of the device and different LEDs of the same type have slightly different forward
voltages for the same current "manufacturing spread".   You have to work out the
worst case to determine the  resistor value that will safely work with all LEDs of that
type across the temperature range anticipated - and there may then be a spread of
brightnesses (because of the spread of currents).

The example is a blue or white LED from 3.3V supply (such LEDs have typical
forward voltages of 3.0 to 3.2V, and higher power ones go upto 4V).
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fungus

Advanced Arduino

cjdelphi


LEDs work by controlling the current, not the voltage.



Givez fungus a 150a/h deep cycle 1.2v battery.

You have huge amounts of current, you could even place the led across the terminals... now if current controlled the led why is it not on?

Voltage requirements need to be met for the diode to begin to conduct right? So it can't be purely current controlled.

jremington

I suspect that English is not fungus' native language, and that he meant "LEDs work best when the current is controlled, not the voltage".

In any case, diodes conduct current at every nonzero voltage, forward or reverse. There is no discontinuity in the applicable voltage/current relationship in either direction. So, if you connect an LED to a 1.2 V battery, a small amount of current will indeed flow.

Using the following Spice model for a red LED connected to a 1.2 V battery, I calculate the diode current to be about 24 microamps.

*Typ RED GaAs LED: Vf=1.7V Vr=4V If=40mA trr=3uS
.MODEL LED1 D (IS=93.2P RS=42M N=3.73 BV=4 IBV=10U
+ CJO=2.97P VJ=.75 M=.333 TT=4.32U)

cjdelphi

Um

Sure... but I bet the battery will self discharge quicker lol

fungus


I suspect that English is not fungus' native language, and that he meant "LEDs work best when the current is controlled, not the voltage".


I hardly ever speak English in real life.


In any case, diodes conduct current at every nonzero voltage, forward or reverse. There is no discontinuity in the applicable voltage/current relationship in either direction.


No, but there's a point on the curve where it suddenly goes exponential and it's usually very close to the "forward voltage" in the datasheet.

Advanced Arduino

MarkT

An important point about LEDs - they don't behave like an ideal diode at low currents
when light falls on them - they are photodiodes.  Only in the dark will the exponential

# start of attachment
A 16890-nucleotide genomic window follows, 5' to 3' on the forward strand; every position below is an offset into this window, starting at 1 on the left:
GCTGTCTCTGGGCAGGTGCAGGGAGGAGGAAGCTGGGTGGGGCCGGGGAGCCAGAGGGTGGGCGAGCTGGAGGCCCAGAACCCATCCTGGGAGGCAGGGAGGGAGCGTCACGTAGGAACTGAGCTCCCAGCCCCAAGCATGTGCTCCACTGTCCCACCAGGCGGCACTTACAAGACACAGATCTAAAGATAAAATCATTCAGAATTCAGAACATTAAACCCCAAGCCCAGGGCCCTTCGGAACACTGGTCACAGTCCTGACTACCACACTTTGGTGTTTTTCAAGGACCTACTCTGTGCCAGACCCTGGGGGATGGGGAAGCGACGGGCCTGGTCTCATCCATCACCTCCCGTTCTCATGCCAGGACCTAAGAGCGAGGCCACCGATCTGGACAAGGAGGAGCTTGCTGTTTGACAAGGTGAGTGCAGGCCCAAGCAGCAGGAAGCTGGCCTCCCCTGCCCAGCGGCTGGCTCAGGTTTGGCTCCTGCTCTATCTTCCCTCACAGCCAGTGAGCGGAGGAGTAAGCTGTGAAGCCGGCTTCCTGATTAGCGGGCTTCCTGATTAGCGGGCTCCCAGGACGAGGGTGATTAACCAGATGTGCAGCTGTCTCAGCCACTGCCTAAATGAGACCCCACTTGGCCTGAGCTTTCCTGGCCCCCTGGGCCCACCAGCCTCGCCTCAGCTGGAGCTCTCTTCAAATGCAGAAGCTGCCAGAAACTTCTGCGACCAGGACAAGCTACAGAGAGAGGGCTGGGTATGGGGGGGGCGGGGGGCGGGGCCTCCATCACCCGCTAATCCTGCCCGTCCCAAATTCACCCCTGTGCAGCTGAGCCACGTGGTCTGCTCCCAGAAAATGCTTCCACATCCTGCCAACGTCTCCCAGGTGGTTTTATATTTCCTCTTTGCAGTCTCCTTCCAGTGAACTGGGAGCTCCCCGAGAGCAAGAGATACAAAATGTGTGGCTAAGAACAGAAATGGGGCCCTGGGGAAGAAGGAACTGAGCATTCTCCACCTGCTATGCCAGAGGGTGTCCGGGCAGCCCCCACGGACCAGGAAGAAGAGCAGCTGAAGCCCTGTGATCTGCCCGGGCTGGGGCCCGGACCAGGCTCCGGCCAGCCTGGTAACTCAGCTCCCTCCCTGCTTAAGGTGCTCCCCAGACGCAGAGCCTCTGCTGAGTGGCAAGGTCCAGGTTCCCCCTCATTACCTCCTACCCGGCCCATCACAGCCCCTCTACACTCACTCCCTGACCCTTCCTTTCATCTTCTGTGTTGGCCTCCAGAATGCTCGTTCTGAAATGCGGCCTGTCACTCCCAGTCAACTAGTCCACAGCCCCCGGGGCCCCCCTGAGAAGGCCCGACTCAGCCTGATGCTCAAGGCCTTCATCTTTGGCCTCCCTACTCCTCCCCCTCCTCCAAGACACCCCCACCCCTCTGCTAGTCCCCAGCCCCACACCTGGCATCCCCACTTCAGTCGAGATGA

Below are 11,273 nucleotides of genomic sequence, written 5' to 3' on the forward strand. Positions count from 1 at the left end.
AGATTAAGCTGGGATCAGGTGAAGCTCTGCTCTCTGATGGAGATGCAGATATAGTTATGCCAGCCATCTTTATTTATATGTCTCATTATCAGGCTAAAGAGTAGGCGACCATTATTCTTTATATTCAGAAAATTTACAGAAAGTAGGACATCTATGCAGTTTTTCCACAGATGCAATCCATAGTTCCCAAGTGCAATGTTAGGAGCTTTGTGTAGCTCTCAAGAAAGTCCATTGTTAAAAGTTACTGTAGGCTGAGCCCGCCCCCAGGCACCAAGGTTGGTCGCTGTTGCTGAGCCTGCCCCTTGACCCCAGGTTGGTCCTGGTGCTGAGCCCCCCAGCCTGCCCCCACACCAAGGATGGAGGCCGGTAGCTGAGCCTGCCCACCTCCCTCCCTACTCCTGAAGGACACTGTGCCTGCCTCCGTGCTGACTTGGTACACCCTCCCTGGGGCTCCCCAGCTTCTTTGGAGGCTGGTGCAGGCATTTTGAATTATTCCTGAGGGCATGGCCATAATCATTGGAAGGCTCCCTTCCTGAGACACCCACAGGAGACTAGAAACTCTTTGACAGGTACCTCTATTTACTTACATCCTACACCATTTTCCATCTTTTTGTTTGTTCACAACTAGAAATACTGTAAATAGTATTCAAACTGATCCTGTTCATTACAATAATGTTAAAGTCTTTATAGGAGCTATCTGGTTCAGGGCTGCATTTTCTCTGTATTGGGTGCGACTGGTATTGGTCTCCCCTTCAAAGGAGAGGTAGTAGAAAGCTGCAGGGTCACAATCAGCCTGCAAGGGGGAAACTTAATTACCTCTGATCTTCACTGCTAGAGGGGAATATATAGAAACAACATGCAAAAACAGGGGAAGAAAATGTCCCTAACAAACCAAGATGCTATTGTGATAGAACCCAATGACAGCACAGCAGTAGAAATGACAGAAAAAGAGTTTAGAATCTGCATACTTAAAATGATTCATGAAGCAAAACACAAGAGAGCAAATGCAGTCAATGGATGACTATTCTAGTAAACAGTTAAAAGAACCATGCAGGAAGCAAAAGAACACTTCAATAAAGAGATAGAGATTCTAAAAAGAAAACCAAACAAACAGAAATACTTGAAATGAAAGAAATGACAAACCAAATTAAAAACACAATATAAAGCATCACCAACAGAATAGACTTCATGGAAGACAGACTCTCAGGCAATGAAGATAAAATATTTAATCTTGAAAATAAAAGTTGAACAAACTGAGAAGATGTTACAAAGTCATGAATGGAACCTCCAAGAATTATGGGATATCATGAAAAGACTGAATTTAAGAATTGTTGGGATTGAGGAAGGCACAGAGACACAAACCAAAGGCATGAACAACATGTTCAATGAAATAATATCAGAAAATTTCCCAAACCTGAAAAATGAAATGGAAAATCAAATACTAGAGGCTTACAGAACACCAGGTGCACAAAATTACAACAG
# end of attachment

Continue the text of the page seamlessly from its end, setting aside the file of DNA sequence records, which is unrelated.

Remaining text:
carry down to ultra low currents, and of course no diode is really ideal so there are
other leakage current mecahnisms.

Any sufficiently small leakage current can be called "zero" for practical purposes!
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jremington

#11
Nov 06, 2013, 05:52 pm Last Edit: Nov 06, 2013, 06:48 pm by jremington Reason: 1
Quote
No, but there's a point on the curve where it suddenly goes exponential and it's usually very close to the "forward voltage" in the datasheet.
That is neither correct, nor helpful to others in understanding diode behavior. The normal exponential diode equation quite accurately models LED behavior at voltages significantly less than the data sheet "forward voltage" and for several orders of magnitude in current. You can verify this for yourself with a couple of multimeters, an LED and a regulated power supply that can be accurately adjusted in the range of 1 - 2 volts. But see MarkT's post above.

MarkT's point about LEDs being a photodiode (in fact any PN junction is potentially a photodiode) leads to a couple of interesting points: the photoinduced current is in the opposite direction of the normal forward current. Also, LEDs are reasonably efficient photodiodes only in a narrow wavelength range, blue shifted from the emission maximum, so they can be used as color-sensitive detectors. The following example plot was taken from one of Forrest Mims research publications. It is for IR LEDs but the same behavior is true of all "single-color" LEDs .

Some useful facts about LEDs and photodiodes can be found here: www.physics.unlv.edu/~bill/PHYS483/LED_PIN.pdf?